Robin: Okay.

Marc: And I really mean that. I really, really mean that because you just might have a helluva lot more energy. You said you want more energy. That will free up energy. And it’s you saying, “Okay, how my going to spend my mental time and my emotional time?”

And the other piece, I think, if you’re going to choose different and you’re going to choose, “Okay, I don’t want to sabotage myself anymore.” If you want to choose that, then I want to say it’s a choice to grow up. And I really mean that.

There’s a part of you that hasn’t quite grown up. It’s a fifteen-year-old girl. And you haven’t graduated her. And you let her take over.

And to not eat the junk food, to not eat all the carbs and to not eat the sugar, it takes effort. But it takes a choice to become a different person. And I don’t hear you ready to make that choice. In fact, I hear you resisting that choice. I really hear you resisting the choice. And if I hear you resisting the choice, a part of me goes, “Well, just resist it then. And don’t even do it.” And just take the whole conundrum off the table so you’re not fighting yourself.

When you said the weight started coming on when you were twenty-five that’s the time when your dad died. Oftentimes when a parent dies, it shows us where we are in relation to them. And my sense is when I asked you, “How is your relationship with your dad?” You said he didn’t really get you. He didn’t understand you.

Yeah, if one of our primary parent’s doesn’t see us, doesn’t get us, doesn’t understand us, we’re going to feel unseen. And when we feel unseen, a part of us stays smaller. A part of us stays less mature. A part of us stays younger. A part of us will kind of stay there waiting for the thing that we needed.

This is how the human psyche works. We often pitch our tent a little bit at a time in life where we didn’t quite get what we need. And a part of us stays at that age. You know how we say, “Oh, I got my inner child.” I’ve got that. I’ve got my seventeen-year-old kid that shows up. I’m not pinning you up against the wall and saying you’re the only person doing this. This is all of us. We all have different people who live inside of us. So we’re not just one person. We’re a crowd of people.

And those different personalities inside of us often times are on board. And they communicate. And they often times work against each other. You, at this point in your life, you have a couple of different personalities that work against each other. I’m just kind of laying out the land, laying out the turf as I see it. So they’re working against each other. And it paralyzes you. It really paralyzes you.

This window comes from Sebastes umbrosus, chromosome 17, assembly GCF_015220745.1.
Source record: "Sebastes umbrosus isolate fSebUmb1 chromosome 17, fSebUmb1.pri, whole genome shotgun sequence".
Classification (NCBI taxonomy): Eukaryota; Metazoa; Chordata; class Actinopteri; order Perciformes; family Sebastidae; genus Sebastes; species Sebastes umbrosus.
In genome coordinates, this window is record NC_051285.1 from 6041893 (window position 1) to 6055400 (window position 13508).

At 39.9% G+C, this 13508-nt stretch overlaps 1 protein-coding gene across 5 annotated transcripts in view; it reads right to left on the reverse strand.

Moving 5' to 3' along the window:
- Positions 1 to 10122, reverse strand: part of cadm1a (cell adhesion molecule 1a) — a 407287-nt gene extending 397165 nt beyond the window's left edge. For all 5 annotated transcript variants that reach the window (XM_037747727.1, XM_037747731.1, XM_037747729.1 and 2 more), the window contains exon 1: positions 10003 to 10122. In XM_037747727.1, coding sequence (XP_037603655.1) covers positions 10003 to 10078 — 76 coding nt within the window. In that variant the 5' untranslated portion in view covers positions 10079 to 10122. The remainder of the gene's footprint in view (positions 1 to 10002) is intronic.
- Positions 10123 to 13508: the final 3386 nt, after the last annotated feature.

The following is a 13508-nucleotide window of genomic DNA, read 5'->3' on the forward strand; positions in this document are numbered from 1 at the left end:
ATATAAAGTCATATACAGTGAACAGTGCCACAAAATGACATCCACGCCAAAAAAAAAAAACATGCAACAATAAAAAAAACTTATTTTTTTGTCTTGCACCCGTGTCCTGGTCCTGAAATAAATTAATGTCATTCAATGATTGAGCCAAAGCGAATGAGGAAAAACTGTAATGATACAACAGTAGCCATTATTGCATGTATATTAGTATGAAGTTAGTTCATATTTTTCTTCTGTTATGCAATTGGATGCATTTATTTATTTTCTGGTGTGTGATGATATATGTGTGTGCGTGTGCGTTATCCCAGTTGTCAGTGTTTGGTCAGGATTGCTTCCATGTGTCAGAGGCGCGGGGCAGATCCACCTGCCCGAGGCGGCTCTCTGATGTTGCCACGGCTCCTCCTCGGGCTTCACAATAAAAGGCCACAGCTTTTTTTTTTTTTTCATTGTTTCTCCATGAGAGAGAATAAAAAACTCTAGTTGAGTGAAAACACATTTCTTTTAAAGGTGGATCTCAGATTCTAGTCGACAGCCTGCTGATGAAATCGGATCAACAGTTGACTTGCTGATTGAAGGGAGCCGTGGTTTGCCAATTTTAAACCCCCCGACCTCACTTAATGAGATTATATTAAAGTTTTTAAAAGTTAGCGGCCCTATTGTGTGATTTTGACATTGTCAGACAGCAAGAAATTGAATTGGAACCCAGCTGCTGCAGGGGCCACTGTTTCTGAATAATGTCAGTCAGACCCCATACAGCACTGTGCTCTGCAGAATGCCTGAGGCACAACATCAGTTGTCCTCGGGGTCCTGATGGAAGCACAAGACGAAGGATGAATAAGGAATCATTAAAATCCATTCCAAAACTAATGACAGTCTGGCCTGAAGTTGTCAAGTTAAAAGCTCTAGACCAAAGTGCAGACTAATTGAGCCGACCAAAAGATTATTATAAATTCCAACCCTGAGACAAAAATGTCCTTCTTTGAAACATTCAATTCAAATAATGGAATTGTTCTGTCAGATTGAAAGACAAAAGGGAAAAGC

So what I’m saying is the way to be unparalyzed by this is to see it for what it is. “This is the drama I play out. This is the story I play out. I vacillate between being an adult in my normal work life and a teenager in my food life.” So if you really wanted to lose weight, you would have to become an adult in your food life. And that means bringing the same sensitivities to your food life as you do to your business life. You don’t let things slide necessarily. You take care of business. You make sure things are running smoothly.

Things are supposed to work a certain way. You’ve got to make sure they do that. It ain’t always easy. You make sacrifices. There’s things you do in your business you don’t like to do. But you do it because you’ve got to do it because you’ve got to do it. There’s things being a mom you’ve got to do. You’ve just got to do it. There’s things that are enjoyable. There’s things that are not so enjoyable. Same thing with food.

And what happens is you want food to just give you all the goodies. You don’t want to have delayed gratification. You want instant gratification. “Give me my fries.” Because it feels good. And when life is stressful and tough, we want to feel good. So it makes perfect sense to me that you would want a place in your life that feels good.